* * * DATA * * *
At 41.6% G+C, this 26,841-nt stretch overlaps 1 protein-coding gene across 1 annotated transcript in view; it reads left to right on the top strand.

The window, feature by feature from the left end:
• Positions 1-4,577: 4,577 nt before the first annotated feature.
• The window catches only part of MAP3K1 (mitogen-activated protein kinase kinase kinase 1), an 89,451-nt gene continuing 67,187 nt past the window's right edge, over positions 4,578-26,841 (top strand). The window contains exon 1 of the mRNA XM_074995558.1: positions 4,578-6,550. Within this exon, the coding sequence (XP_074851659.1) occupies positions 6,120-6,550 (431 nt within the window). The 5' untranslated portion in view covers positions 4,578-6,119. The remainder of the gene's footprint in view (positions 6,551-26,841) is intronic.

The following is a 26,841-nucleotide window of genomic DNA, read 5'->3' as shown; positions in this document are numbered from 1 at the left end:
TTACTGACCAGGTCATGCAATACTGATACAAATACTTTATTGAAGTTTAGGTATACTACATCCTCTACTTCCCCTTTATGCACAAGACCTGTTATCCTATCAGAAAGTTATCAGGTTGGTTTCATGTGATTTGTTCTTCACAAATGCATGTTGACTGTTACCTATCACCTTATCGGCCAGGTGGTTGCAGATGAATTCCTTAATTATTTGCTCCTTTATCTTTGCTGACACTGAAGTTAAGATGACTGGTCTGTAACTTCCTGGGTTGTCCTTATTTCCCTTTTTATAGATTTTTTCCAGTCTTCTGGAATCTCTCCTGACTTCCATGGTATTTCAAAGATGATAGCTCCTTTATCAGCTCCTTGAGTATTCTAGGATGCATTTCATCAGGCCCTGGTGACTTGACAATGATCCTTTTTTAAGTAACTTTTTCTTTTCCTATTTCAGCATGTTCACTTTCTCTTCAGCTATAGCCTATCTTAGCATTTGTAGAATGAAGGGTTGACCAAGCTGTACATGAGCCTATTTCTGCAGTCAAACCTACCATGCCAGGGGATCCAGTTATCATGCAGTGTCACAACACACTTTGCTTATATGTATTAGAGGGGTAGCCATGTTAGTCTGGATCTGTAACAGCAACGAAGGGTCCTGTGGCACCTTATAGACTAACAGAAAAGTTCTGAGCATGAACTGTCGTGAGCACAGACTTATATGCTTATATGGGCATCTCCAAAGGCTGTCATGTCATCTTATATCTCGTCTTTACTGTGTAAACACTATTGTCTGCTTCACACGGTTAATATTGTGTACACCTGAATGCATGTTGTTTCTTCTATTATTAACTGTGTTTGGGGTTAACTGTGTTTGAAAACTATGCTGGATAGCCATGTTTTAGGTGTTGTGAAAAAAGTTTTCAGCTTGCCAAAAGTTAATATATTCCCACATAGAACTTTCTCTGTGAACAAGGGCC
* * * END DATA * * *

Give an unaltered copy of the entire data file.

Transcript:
At 41.6% G+C, this 26,841-nt stretch overlaps 1 protein-coding gene across 1 annotated transcript in view; it reads left to right on the top strand.

The window, feature by feature from the left end:
• Positions 1-4,577: 4,577 nt before the first annotated feature.
• The window catches only part of MAP3K1 (mitogen-activated protein kinase kinase kinase 1), an 89,451-nt gene continuing 67,187 nt past the window's right edge, over positions 4,578-26,841 (top strand). The window contains exon 1 of the mRNA XM_074995558.1: positions 4,578-6,550. Within this exon, the coding sequence (XP_074851659.1) occupies positions 6,120-6,550 (431 nt within the window). The 5' untranslated portion in view covers positions 4,578-6,119. The remainder of the gene's footprint in view (positions 6,551-26,841) is intronic.

The following is a 26,841-nucleotide window of genomic DNA, read 5'->3' as shown; positions in this document are numbered from 1 at the left end:
TTACTGACCAGGTCATGCAATACTGATACAAATACTTTATTGAAGTTTAGGTATACTACATCCTCTACTTCCCCTTTATGCACAAGACCTGTTATCCTATCAGAAAGTTATCAGGTTGGTTTCATGTGATTTGTTCTTCACAAATGCATGTTGACTGTTACCTATCACCTTATCGGCCAGGTGGTTGCAGATGAATTCCTTAATTATTTGCTCCTTTATCTTTGCTGACACTGAAGTTAAGATGACTGGTCTGTAACTTCCTGGGTTGTCCTTATTTCCCTTTTTATAGATTTTTTCCAGTCTTCTGGAATCTCTCCTGACTTCCATGGTATTTCAAAGATGATAGCTCCTTTATCAGCTCCTTGAGTATTCTAGGATGCATTTCATCAGGCCCTGGTGACTTGACAATGATCCTTTTTTAAGTAACTTTTTCTTTTCCTATTTCAGCATGTTCACTTTCTCTTCAGCTATAGCCTATCTTAGCATTTGTAGAATGAAGGGTTGACCAAGCTGTACATGAGCCTATTTCTGCAGTCAAACCTACCATGCCAGGGGATCCAGTTATCATGCAGTGTCACAACACACTTTGCTTATATGTATTAGAGGGGTAGCCATGTTAGTCTGGATCTGTAACAGCAACGAAGGGTCCTGTGGCACCTTATAGACTAACAGAAAAGTTCTGAGCATGAACTGTCGTGAGCACAGACTTATATGCTTATATGGGCATCTCCAAAGGCTGTCATGTCATCTTATATCTCGTCTTTACTGTGTAAACACTATTGTCTGCTTCACACGGTTAATATTGTGTACACCTGAATGCATGTTGTTTCTTCTATTATTAACTGTGTTTGGGGTTAACTGTGTTTGAAAACTATGCTGGATAGCCATGTTTTAGGTGTTGTGAAAAAAGTTTTCAGCTTGCCAAAAGTTAATATATTCCCACATAGAACTTTCTCTGTGAACAAGGGCC